There was a period of years that I followed the Celtic calendar. I celebrated the birth of Spring on the First of May. Friends would join me to cook outside (usually in the snow), and share in the minor taboo of a "pagan" festival. Raised Catholic, or Lutheran, or Anglican, as we were.
It really was a good time. A major event on my mega-mall bookstore version of
a grossly reinterpreted an ancient heathen rite.
The big one, though. The storied one, is Halloween. All Hallows Eve. The Day Between the Years. Samhain. Historically a harvest festival, during which an emblem of purity was sacrificed in hope of a productive spring. Virgin sacrifices? Doubtful. In it's newer, suburban incarnation, Green Men were made out of straw, a piece of paper writ with one's fondest hope folded carefully into his chest cavity, and then burned with the expectation that this prayer - now smoke - would find its way to the gods.
In my late teens and early twenties, you can imagine how, um, profound were my Green Man wishes.
Ten years (and a couple of university courses on Eastern religion) later, I've long since abandoned my "wiccan" obligations. I'm a mother now, with a stronger appreciation of spirituality and a practical understanding of organized religion. We are not a church family. That's not to say I don't pray. I do. I hope hard for positive outcomes for my family's difficult journey here. And yours. But the process of public worship is not for me. As I used to say, pretentiously, back in the day: My church is outside, and also deep within.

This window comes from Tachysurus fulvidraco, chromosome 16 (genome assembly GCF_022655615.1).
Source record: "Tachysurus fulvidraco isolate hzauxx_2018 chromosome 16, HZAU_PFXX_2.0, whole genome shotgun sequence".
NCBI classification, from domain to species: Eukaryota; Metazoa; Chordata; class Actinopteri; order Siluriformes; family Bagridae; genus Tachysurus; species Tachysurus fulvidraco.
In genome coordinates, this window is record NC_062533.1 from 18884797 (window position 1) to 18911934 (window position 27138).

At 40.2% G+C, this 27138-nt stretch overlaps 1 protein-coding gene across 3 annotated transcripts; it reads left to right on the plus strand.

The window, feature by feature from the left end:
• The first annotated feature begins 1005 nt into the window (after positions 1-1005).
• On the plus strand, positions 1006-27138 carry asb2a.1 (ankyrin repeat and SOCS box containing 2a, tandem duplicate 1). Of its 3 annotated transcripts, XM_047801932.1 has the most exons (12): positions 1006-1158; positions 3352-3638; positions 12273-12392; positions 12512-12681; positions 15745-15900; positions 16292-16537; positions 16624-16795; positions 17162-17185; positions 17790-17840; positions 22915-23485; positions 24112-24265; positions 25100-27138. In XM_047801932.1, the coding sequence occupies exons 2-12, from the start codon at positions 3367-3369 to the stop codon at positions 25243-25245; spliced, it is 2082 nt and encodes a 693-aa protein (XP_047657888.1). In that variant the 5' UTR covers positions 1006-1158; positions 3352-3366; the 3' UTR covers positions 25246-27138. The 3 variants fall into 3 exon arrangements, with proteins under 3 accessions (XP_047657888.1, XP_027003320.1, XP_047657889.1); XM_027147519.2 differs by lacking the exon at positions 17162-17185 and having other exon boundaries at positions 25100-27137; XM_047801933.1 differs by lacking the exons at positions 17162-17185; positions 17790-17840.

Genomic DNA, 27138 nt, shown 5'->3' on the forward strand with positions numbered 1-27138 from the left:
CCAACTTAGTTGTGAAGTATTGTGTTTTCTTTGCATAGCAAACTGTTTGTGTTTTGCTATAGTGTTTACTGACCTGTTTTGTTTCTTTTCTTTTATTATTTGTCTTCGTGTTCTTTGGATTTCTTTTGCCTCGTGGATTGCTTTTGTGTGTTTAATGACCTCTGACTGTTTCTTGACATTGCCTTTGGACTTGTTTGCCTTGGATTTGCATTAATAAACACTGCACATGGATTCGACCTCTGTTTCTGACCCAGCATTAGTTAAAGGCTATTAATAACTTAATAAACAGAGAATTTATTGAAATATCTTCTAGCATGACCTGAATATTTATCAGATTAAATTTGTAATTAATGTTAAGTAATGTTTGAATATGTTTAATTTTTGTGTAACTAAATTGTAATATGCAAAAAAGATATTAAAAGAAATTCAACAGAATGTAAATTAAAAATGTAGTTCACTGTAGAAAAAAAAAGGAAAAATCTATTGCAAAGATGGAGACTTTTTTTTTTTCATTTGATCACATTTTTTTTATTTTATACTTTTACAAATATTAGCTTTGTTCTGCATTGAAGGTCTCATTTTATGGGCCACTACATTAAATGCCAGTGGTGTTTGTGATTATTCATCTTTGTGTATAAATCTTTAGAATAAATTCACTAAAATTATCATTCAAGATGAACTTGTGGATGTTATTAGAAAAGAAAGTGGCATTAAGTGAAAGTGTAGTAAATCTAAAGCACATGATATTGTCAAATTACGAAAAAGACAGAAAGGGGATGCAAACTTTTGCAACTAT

Cheesey, I know (*shudders*). But true.
When I was little, my aunties took charge of my religious education. I went to Sunday School with my Auntie Marion, spent two weeks every summer at Vacation Bible School in the lovely Craig Church in Markerville. We sang songs and did crafts, and I asked a lot of uncomfortable questions about where was the proof that any of this Bible stuff actually happened. My questions weren't answered, but their patience and tolerance taught me so much. I still pray when things are bad. I still thank God when things are good. Futile? Maybe. But it helps me feel better.
I studied paganism for almost as many years as I attended church. So, yes, some of the traditions stayed with me. We make the effort to eat outside on the First of May. And the end of October still feels like the end of the year, for me. Especially this year, when my family has been through so much and are charging headlong into another mess of big changes.
I've got to-do lists, charts, calendars, schedules and notebooks. I've got 600 versions of the future mapped out in my head. I'm building check lists today, just so I can feel like I'm getting something done. Like Gretchen Rubin, I want my gold stars. Baffling my husband with my useless productivity, my anxious, tire-spinning effort.
It might be futile. Maybe.
But it does help me feel better.